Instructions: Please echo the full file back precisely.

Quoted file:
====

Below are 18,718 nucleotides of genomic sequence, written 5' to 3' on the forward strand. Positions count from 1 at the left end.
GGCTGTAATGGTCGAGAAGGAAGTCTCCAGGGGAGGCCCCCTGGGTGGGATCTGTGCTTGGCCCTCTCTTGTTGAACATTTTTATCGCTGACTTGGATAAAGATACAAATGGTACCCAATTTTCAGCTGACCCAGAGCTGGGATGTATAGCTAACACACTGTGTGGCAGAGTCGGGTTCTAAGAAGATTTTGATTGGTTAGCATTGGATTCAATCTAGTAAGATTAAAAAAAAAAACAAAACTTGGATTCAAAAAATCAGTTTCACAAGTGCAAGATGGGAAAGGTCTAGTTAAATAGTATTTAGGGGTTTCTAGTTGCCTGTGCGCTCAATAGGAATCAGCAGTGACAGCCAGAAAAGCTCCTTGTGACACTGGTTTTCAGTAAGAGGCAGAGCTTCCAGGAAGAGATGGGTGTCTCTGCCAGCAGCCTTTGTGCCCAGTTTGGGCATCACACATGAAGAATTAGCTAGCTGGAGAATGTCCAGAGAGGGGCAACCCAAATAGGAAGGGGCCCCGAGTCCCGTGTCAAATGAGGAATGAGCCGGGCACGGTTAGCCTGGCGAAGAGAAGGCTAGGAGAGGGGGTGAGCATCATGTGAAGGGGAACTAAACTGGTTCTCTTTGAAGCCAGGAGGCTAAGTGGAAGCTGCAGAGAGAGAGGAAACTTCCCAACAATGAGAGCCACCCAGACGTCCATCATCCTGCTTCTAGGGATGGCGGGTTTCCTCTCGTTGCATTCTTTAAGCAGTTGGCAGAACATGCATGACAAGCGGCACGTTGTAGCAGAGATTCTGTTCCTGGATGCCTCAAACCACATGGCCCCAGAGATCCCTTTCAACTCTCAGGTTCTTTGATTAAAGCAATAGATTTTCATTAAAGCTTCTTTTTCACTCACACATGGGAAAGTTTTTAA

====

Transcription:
Below are 18,718 nucleotides of genomic sequence, written 5' to 3' on the forward strand. Positions count from 1 at the left end.
GGCTGTAATGGTCGAGAAGGAAGTCTCCAGGGGAGGCCCCCTGGGTGGGATCTGTGCTTGGCCCTCTCTTGTTGAACATTTTTATCGCTGACTTGGATAAAGATACAAATGGTACCCAATTTTCAGCTGACCCAGAGCTGGGATGTATAGCTAACACACTGTGTGGCAGAGTCGGGTTCTAAGAAGATTTTGATTGGTTAGCATTGGATTCAATCTAGTAAGATTAAAAAAAAAAACAAAACTTGGATTCAAAAAATCAGTTTCACAAGTGCAAGATGGGAAAGGTCTAGTTAAATAGTATTTAGGGGTTTCTAGTTGCCTGTGCGCTCAATAGGAATCAGCAGTGACAGCCAGAAAAGCTCCTTGTGACACTGGTTTTCAGTAAGAGGCAGAGCTTCCAGGAAGAGATGGGTGTCTCTGCCAGCAGCCTTTGTGCCCAGTTTGGGCATCACACATGAAGAATTAGCTAGCTGGAGAATGTCCAGAGAGGGGCAACCCAAATAGGAAGGGGCCCCGAGTCCCGTGTCAAATGAGGAATGAGCCGGGCACGGTTAGCCTGGCGAAGAGAAGGCTAGGAGAGGGGGTGAGCATCATGTGAAGGGGAACTAAACTGGTTCTCTTTGAAGCCAGGAGGCTAAGTGGAAGCTGCAGAGAGAGAGGAAACTTCCCAACAATGAGAGCCACCCAGACGTCCATCATCCTGCTTCTAGGGATGGCGGGTTTCCTCTCGTTGCATTCTTTAAGCAGTTGGCAGAACATGCATGACAAGCGGCACGTTGTAGCAGAGATTCTGTTCCTGGATGCCTCAAACCACATGGCCCCAGAGATCCCTTTCAACTCTCAGGTTCTTTGATTAAAGCAATAGATTTTCATTAAAGCTTCTTTTTCACTCACACATGGGAAAGTTTTTAA